By secretly authorizing the National Security Agency to wiretap the phones of American citizens, President Bush has demonstrated his utter contempt for the laws that have guided his predecessors in times of great national peril. This revelation – coming one day after the president reluctantly and belatedly acceded to congressional demands that the government cease its abuse of prisoners – underscores the lawlessness and moral bankruptcy of this White House. According to the New York Times, even employees of the National Security Agency itself refused to follow the president’s order to break the law.
This administration has repeatedly claimed the authority to exercise sweeping powers on a scale unheard of since the days of Richard Nixon and J. Edgar Hoover, without public debate or congressional assent. The abuses of that era caused Congress to enact the Foreign Intelligence Surveillance Act which governs surveillance for intelligence purposes within the United States. That Act expressly prohibits intelligence surveillance by any means which it does not authorize. At no time during Congress’ consideration of the broad anti-terrorism authorities contained in the PATRIOT Act – not in the original debate in 2001, not in the intervening four years, and not in the ongoing debate about its reauthorization – has the president requested this new authority for the NSA. Instead, the president’s secret and unlawful grant of power to the NSA makes the current debate on the PATRIOT Act almost irrelevant.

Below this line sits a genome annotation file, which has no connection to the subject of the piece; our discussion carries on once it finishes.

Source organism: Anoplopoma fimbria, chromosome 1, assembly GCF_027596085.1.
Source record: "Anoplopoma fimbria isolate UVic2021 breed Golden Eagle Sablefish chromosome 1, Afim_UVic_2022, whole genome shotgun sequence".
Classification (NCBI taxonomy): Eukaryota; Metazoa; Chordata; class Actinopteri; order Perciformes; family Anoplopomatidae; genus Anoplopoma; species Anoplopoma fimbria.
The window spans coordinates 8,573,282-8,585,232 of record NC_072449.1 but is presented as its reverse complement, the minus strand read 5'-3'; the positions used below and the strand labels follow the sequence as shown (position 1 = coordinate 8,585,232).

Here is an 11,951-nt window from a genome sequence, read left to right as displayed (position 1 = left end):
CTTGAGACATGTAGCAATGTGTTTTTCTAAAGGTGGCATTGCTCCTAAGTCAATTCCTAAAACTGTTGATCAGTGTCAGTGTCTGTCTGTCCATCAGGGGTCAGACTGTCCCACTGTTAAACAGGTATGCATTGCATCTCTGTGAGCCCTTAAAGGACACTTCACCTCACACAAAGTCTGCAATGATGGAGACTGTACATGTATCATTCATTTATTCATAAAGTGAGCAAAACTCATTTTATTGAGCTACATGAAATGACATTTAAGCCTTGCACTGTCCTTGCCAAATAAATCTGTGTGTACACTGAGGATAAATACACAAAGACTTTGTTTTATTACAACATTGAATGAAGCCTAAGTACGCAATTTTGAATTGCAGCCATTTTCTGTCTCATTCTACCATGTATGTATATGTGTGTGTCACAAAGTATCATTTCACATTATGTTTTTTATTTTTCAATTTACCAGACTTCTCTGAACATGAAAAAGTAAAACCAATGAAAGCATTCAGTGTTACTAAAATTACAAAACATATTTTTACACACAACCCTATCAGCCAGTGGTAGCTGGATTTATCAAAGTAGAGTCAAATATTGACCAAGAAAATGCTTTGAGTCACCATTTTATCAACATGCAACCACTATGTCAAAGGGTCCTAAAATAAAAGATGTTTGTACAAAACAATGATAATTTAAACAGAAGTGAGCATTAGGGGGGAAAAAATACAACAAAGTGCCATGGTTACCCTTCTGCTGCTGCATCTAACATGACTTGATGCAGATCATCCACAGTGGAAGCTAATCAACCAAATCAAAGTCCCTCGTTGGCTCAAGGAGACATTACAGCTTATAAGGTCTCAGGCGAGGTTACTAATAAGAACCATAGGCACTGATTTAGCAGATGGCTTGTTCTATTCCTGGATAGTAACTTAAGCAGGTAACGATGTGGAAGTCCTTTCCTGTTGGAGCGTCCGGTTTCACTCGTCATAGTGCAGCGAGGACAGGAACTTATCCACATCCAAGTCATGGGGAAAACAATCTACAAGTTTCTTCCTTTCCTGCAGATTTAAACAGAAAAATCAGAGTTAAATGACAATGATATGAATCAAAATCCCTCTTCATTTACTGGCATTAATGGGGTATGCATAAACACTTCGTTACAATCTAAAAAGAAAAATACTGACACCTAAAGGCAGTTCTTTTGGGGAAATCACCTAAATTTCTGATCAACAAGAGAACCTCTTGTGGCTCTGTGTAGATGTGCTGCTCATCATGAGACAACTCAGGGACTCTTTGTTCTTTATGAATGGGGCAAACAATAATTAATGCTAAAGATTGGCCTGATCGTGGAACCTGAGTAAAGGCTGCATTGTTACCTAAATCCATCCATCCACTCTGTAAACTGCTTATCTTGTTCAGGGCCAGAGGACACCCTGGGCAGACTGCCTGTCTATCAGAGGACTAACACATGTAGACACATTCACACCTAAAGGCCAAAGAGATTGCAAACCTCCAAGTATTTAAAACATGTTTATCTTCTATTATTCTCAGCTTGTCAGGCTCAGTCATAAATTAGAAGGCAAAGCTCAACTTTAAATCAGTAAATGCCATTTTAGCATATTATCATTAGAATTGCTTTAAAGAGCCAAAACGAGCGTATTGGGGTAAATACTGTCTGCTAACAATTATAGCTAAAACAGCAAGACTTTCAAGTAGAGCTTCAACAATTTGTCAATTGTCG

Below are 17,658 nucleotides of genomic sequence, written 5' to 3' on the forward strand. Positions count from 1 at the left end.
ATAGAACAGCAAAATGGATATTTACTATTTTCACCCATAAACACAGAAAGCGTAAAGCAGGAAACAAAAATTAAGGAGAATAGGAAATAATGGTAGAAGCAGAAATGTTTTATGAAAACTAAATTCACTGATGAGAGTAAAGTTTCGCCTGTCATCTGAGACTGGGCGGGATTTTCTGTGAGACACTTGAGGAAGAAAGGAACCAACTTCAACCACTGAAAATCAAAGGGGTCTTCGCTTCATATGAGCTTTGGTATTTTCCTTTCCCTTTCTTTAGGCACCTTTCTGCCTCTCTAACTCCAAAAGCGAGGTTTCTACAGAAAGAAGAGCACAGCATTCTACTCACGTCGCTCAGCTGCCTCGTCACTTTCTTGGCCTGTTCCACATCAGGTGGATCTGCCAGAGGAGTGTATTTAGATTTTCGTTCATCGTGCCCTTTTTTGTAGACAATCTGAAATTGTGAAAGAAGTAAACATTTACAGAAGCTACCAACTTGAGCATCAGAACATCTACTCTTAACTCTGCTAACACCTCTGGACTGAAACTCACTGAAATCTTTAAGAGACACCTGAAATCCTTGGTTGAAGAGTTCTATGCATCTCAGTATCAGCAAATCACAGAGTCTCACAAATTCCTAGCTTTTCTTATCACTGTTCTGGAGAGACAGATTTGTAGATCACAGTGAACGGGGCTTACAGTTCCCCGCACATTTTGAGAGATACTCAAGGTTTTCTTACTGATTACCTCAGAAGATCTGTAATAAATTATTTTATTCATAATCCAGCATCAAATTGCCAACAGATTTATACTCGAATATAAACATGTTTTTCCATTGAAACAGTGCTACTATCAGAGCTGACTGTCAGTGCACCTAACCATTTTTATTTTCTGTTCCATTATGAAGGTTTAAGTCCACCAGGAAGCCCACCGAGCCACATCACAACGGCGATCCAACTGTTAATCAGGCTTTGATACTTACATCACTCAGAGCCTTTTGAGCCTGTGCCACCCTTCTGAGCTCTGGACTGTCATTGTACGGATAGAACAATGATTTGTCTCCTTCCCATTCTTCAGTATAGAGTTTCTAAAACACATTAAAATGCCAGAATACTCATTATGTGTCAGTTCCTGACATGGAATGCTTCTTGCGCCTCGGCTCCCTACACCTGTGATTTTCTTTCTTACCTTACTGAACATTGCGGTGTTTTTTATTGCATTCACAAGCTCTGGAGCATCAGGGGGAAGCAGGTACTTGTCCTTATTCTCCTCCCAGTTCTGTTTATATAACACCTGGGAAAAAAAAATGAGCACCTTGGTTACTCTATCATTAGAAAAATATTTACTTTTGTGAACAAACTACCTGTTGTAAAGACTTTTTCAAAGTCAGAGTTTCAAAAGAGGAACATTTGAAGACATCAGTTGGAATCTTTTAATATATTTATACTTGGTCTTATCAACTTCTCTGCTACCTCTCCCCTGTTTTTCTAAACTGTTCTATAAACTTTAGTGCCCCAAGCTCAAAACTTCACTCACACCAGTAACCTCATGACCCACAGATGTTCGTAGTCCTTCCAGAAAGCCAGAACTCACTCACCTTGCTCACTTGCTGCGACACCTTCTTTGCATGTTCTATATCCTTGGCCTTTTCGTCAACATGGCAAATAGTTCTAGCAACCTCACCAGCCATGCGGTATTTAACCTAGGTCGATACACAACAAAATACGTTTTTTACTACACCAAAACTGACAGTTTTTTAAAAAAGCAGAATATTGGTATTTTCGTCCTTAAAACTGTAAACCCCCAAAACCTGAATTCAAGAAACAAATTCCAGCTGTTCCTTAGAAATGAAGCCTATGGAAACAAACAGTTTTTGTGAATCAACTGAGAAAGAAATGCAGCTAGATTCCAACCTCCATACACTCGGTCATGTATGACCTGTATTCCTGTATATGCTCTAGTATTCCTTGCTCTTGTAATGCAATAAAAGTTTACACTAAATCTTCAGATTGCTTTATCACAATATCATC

We stand with the 9/11 Commission and welcome and encourage a full and open discussion regarding intelligence and surveillance authorities, including thorough oversight hearings by the relevant congressional committees, to ensure that the best policies are in place to protect Americans from terrorist attack. If the president believed this power was necessary, he should have sought Congressional authorization. But the law and Constitution are clear: the National Security Agency does not have this authority and the president cannot give it to them with the stroke of his pen.
Morton H. Halperin is a senior vice president at the Center for American Progress.